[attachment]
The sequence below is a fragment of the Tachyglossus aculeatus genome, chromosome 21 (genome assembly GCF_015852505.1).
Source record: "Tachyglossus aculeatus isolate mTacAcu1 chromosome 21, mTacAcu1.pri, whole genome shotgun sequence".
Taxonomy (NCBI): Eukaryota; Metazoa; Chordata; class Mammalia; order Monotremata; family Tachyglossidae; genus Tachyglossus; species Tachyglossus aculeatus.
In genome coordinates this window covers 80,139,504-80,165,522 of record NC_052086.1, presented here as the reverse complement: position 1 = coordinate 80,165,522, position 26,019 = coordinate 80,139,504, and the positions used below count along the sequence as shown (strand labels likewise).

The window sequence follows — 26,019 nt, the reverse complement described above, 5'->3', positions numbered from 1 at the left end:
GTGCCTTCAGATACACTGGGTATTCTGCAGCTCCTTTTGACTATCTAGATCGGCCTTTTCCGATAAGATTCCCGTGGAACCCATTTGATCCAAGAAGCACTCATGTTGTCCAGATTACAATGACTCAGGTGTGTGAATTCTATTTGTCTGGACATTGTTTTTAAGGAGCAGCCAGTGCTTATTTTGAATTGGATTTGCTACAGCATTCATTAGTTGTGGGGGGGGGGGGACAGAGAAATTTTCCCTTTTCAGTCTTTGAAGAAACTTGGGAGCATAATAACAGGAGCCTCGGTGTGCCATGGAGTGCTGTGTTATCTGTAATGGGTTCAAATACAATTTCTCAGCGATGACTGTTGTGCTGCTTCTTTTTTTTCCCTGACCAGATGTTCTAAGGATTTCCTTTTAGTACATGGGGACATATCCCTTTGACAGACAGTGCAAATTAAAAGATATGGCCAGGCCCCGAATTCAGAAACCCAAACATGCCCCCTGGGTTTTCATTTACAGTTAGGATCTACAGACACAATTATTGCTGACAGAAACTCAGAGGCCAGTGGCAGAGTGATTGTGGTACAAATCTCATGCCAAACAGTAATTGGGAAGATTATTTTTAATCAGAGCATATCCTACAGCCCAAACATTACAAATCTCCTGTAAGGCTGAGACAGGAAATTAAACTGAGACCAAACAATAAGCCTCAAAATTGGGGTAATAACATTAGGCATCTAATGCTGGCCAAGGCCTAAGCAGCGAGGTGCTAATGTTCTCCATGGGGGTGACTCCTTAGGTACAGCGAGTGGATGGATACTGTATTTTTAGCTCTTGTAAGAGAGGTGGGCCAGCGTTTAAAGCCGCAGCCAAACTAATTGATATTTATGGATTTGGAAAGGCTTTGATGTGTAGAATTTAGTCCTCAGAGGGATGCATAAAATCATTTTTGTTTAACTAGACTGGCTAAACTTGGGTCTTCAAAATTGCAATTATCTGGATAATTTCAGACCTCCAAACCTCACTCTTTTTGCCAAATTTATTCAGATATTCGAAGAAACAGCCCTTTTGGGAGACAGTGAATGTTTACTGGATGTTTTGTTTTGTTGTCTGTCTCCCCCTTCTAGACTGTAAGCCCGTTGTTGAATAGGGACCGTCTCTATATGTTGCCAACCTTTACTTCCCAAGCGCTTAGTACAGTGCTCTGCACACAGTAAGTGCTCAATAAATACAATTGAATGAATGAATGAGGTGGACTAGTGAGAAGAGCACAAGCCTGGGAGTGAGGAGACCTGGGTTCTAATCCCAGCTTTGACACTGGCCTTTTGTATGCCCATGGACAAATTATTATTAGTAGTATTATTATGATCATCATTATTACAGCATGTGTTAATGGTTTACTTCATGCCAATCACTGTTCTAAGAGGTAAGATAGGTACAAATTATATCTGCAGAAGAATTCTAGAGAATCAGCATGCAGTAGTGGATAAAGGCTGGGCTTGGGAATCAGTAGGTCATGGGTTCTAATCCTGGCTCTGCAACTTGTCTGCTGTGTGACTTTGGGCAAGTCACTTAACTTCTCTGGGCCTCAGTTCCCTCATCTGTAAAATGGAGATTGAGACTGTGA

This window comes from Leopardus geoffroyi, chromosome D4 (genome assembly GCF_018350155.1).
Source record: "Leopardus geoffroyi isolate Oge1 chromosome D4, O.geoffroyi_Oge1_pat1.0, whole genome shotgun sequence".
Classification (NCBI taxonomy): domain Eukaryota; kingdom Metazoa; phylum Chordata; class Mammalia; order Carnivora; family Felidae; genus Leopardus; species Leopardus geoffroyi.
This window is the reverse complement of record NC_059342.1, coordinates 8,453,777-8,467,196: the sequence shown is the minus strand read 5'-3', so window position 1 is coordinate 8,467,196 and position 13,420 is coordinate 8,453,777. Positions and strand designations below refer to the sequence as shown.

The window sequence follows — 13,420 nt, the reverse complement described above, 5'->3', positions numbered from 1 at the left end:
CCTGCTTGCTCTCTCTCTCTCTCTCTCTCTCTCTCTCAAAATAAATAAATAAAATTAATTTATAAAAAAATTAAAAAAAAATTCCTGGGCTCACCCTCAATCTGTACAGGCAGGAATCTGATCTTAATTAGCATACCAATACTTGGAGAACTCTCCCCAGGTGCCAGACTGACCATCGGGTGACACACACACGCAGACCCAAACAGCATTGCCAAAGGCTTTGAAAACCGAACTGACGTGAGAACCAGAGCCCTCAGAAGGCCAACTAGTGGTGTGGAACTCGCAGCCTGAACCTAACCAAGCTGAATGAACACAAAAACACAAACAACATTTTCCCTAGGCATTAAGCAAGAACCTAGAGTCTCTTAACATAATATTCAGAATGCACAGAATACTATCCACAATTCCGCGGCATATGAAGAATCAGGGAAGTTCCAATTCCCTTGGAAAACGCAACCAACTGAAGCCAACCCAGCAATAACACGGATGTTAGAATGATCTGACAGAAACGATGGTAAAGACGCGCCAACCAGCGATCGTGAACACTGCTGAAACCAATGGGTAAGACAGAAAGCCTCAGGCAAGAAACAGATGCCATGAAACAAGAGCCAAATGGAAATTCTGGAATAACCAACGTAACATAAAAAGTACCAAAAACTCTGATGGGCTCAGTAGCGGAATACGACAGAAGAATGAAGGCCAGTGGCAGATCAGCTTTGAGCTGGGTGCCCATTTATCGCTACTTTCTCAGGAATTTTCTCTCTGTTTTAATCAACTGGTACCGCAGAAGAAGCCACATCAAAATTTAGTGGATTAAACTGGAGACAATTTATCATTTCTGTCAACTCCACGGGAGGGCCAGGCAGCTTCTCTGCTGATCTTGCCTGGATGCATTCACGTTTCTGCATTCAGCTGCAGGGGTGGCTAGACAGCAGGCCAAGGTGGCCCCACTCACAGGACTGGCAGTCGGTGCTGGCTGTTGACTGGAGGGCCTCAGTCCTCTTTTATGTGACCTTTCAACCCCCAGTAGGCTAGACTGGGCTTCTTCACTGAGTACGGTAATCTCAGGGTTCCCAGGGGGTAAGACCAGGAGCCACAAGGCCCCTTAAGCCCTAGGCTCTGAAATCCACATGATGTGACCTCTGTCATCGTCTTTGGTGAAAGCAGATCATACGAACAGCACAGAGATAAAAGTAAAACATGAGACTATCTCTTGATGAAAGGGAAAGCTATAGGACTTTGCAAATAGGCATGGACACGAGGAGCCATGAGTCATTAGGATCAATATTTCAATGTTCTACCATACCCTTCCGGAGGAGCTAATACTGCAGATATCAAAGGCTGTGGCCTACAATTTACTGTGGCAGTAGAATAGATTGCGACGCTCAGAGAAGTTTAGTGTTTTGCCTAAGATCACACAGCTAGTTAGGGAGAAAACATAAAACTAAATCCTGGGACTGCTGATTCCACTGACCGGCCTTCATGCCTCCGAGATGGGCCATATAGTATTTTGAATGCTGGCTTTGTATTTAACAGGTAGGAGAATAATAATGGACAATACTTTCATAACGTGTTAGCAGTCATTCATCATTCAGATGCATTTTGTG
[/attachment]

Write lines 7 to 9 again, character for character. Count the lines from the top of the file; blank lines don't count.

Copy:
This window comes from Leopardus geoffroyi, chromosome D4 (genome assembly GCF_018350155.1).
Source record: "Leopardus geoffroyi isolate Oge1 chromosome D4, O.geoffroyi_Oge1_pat1.0, whole genome shotgun sequence".
Classification (NCBI taxonomy): domain Eukaryota; kingdom Metazoa; phylum Chordata; class Mammalia; order Carnivora; family Felidae; genus Leopardus; species Leopardus geoffroyi.